FN-2. In his book, "Notes on Democracy," H.L. Menckin wrote: " [T]he only sort of liberty that is real under democracy is the liberty of the have-nots to destroy the liberty of the haves."
Cicero, an intellectual of ancient Rome, wrote that the man usually chosen as the leader in a democracy is: "Someone bold and unscrupulous who curries favor with the people by giving them other men's property."
FN-3. The system of government established by the Constitution could also be referred to as a "democratic republic" because, as stated in footnote 1, representatives are elected through a democratic process.
Some other, related reading:
Now Available! See Editor's review here.
of Rights Does Not Grant You Any Constitutional Rights"
$10.00-includes shipping and any applicable sales tax.
Email any questions concerning the book/booklet to Bob at-govtnitwit [at] yahoo.com
Greenslade focuses his writing on issues surrounding the federal government
and the Constitution. He believes politicians at the federal level, through
ignorance or design, are systematically dismantling the Constitution in
an effort to expand their power and consolidate control over the American
people. He has dedicated himself to resurrecting the true intent of the
Constitution in the hope that the information will contribute, in some
small way, to restoring the system of limited government established by
If you are interested in finding out more about the Constitution, take a look at this book. I use it in many of my articles and it is the best book I've found on this subject. Bob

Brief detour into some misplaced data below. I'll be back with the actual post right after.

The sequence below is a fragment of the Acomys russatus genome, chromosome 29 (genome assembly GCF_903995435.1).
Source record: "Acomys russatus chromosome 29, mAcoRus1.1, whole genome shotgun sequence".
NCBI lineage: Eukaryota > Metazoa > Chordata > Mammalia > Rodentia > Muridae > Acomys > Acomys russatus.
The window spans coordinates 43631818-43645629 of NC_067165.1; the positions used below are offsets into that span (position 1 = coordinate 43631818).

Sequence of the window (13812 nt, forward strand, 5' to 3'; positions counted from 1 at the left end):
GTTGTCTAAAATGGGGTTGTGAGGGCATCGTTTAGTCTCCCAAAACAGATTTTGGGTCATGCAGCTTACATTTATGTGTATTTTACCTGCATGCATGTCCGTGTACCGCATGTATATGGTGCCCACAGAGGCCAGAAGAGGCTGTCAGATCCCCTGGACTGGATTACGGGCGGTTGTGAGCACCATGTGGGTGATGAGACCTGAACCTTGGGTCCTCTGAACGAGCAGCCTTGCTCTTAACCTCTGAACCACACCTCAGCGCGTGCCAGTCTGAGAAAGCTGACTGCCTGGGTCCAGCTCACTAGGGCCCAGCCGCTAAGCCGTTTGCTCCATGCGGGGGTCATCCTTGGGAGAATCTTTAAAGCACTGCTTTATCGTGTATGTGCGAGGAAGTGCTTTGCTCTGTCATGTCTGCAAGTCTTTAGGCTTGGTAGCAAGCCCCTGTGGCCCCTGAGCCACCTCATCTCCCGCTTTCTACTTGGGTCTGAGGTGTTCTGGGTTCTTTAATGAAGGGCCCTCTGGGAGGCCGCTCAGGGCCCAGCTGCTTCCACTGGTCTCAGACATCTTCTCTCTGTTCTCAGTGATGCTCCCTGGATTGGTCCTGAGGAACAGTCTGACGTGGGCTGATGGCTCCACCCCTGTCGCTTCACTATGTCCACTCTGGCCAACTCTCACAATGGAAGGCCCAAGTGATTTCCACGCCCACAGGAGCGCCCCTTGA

Reprint of the 1868 edition. ''Perhaps the ablest analysis of the nature and character of the federal government that has ever been published. It has remained unanswered.'' This review of Judge Story's Commentaries on the Constitution of the United States is perhaps the ablest analysis of the nature and character of the Federal Government that has ever been published. It has remained unanswered. Indeed, we are not aware that any attempt has been made to challenge the soundness of its reasoning. The great vise of Judge Story and the Federalists consisted in desiring the clothe the federal government with almost monarchical power, whereas the States had carefully and resolutely reserved the great mass of political power for themselves. The powers which they delegated to the federal government were few, and were general in their character. Those which they reserved embraced their original and inalienable sovereignty, which no state imagined it was surrendering when it adopted the constitution. Mr. Madison dwelt with great force upon the fact that ''a delegated is not a surrendered power.'' The states surrendered no powers to the federal government -- they only delegated them. 160 pages.
Please see the bottom of the page for Bob's book offer.